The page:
2020 DD assumes special importance as June 12th for once replaces May 29th as the new national Democracy day. Undoubtedly the focus was on the historic role of Chief Moshood Abiola, (the leading star actor of the annulled 1993 presidential elections) in the struggle for democracy. Chief Abiola earned a deserved posthumous honour President Muhammadu Buhari  conferred on him last year.

The  historic apology for the annulment by President Buhari was timely and a mark of statesmanship. Last Friday, the Minister of Youth and Sports Development Mr. Sunday Dare, unveiled the National Stadium Abuja remanned after Chief Moshood Abiola. As the pillar of sport of Africa, the late politician earned the singular honour. However tributes for  Chief MKO call for more than renaming monument. Nigeria must deepen democracy he and others fought and died for. This year marks almost 30 years of the annulment, 21 years of uninterrupted civil rule and 60 years of independence achieved through democratic mass struggle.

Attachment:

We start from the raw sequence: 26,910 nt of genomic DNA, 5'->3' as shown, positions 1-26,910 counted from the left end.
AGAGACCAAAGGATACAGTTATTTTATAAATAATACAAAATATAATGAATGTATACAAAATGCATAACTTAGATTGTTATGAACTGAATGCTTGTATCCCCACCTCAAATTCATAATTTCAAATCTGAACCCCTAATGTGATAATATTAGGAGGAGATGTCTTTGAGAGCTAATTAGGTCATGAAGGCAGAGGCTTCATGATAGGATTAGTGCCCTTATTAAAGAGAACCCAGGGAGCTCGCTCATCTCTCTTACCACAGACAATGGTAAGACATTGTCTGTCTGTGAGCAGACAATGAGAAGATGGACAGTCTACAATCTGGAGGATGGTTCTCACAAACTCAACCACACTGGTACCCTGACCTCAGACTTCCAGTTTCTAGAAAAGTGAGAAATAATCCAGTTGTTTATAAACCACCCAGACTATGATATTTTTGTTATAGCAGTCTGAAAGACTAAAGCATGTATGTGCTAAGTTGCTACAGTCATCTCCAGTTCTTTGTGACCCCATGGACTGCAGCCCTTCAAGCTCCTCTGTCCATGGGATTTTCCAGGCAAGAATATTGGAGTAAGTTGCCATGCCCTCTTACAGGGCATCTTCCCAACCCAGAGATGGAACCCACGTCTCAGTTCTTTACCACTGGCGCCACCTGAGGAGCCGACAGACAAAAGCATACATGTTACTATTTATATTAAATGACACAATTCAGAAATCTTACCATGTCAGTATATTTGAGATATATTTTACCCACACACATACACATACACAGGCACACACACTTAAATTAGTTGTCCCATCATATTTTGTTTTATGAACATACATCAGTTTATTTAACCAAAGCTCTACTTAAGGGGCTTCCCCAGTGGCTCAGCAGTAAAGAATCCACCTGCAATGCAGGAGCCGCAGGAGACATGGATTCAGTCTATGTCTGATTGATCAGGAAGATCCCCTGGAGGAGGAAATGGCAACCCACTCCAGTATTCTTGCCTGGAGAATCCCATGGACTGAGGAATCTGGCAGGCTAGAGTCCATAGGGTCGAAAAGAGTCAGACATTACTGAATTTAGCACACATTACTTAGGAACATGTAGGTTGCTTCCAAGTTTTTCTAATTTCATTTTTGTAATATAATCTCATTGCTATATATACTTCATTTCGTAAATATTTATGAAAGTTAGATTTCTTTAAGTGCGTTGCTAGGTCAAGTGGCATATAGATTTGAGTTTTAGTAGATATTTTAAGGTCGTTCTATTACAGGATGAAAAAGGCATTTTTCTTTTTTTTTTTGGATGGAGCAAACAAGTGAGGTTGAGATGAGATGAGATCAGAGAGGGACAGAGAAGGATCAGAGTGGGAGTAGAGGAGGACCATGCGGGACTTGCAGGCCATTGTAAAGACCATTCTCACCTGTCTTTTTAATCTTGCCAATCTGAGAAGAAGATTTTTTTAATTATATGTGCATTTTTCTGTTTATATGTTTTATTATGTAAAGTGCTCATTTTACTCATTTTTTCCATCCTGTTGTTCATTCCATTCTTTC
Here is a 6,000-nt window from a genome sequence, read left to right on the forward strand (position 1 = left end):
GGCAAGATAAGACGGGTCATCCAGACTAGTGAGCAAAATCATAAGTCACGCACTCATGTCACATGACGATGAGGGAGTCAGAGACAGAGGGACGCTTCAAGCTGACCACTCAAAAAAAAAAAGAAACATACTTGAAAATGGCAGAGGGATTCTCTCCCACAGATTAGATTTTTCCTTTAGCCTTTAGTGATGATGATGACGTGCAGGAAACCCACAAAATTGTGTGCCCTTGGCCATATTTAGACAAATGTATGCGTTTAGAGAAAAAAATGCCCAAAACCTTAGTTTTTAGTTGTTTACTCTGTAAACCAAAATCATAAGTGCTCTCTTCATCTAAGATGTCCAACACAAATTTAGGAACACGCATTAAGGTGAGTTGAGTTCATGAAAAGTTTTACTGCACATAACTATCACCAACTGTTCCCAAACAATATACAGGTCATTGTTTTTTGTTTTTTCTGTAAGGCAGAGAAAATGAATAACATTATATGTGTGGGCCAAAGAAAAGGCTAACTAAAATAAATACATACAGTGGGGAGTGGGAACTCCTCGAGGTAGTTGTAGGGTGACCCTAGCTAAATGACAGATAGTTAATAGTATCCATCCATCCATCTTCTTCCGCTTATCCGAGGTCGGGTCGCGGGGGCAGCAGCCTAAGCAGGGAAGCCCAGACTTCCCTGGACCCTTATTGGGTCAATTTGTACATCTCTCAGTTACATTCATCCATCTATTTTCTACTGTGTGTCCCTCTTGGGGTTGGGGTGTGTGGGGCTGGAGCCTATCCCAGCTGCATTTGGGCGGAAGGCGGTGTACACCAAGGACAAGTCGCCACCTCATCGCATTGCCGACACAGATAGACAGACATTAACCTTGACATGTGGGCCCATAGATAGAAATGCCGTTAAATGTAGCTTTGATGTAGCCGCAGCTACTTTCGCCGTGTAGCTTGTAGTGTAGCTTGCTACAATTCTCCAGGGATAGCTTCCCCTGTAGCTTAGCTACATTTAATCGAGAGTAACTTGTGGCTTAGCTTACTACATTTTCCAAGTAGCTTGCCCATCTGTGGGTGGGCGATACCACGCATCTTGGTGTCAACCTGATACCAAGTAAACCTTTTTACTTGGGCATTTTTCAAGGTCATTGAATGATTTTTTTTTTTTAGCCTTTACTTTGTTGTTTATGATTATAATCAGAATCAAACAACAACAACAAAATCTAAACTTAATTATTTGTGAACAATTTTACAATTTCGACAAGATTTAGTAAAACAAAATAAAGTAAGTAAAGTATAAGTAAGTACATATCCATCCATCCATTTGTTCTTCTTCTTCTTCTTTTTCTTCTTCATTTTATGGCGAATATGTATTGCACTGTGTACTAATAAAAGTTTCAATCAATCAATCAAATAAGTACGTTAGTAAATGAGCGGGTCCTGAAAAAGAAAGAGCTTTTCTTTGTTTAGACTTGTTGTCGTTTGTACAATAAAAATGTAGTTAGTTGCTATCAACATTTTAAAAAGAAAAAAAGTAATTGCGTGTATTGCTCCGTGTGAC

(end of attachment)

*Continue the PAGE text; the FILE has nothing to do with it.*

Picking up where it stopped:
But there is “insufficiency in democratic practices”  among the politicians in turn worsening the crisis of governance in the country. Security and economic challenges can only be overcome  if ordinary people are involved in governance. DD 2020  takes place during the time of the COVID: 19 pandemic. Only through continuous mass enlightenment about public  hygiene protocols and partnership between all Stakeholders can Nigeria flatten the curve of the disease. This means more democracy, more participation of the people in governance not less. What would have  been the reaction of MKO in times of the current pandemic ? Abiola did not live for politics and his mandate alone.